In a speech given at the Vienna Rathausplatz on March 10, 1988, on the 50th anniversary of "the occupation of Austria by the troops of Hitler's Germany," Frankl repeated his argument against collective guilt. He claimed "there are only two races of men: those who are decent people, and those who are not." Frankl universalized this "distinction" as in "every nation, and within nations right through every political party..." He then extended this distinction to the "concentration camps" and the "more or less decent people who belonged to the SS. And in the same way there were also scoundrels amongst the prisoners."15
 The insight that there are two races of men is so general (and vacuous) that it cannot help but be true on some level.  Frankl used a strategy known as "comparative trivialization." That is, everyone, even the victims are guilty. Frankl's claims served to pacify guilt, and avert focus on the point that some people chose to accommodate the Nazis while others took paths of resistance.  Many others, were indecent people, who decided to join the party and carry out its program fully aware it was an immoral, anti-democratic political agenda that worked by terrorizing certain people. Frankl knew these things, nevertheless, he didn't attach his rejection of collective guilt to a condemnation of the Austrian Nazis. Nor did he condemn the role the anti-democratic, christian, authoritarian state played in paving the way for Nazism. Instead, he affirmed the victim clause of the Moscow Agreement, and side-stepped Austrian responsibility, by claiming "Ladies and Gentlemen, it was National Socialism which inflicted the scourge of racial persecution on us."16 Frankl extended these apologetics, and again side-stepped the issue of Austrian responsibility by blaming the "regime or system which brings the scoundrels to the top....Therein lies the true peril." This distancing of responsibility excused everyone on the basis of the system. That is, everyone was just an insignificant cog, caught in the totalitarian system. This version served to deny responsibility and soothe the guilty conscience. Frankl also diffused responsibility for the Holocaust by claiming "in principle any country is capable of perpetuating the Holocaust."17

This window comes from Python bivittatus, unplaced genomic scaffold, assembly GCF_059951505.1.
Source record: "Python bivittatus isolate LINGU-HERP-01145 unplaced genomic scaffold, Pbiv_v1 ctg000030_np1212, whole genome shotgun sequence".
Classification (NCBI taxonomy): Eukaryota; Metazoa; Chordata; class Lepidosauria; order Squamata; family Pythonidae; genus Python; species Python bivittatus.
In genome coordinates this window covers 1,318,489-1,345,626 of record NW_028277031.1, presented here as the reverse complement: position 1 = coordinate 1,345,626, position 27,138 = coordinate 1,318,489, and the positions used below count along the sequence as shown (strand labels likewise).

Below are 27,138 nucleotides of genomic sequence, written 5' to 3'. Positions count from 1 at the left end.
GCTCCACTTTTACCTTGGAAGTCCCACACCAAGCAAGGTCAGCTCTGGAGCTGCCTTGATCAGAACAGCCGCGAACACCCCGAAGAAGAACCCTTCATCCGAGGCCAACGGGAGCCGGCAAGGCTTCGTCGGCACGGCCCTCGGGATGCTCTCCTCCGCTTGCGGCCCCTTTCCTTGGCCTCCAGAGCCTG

Taking a different tack, Karl Jaspers argued that all Germans shared a "political liability" for the Nazi period. Writing in 1947, Jaspers was challenging the Germans to found their political outlook and new state, by being honest about the crimes perpetuated in the name of Germans by the Nazi regime.18 Unlike Jaspers, Frankl was unable to confront Austrian responsibility for taking an anti-democratic turn that ultimately led to Nazism. Thus, Frankl held the vacuous "system," not the people, responsible for Nazism and the Holocaust.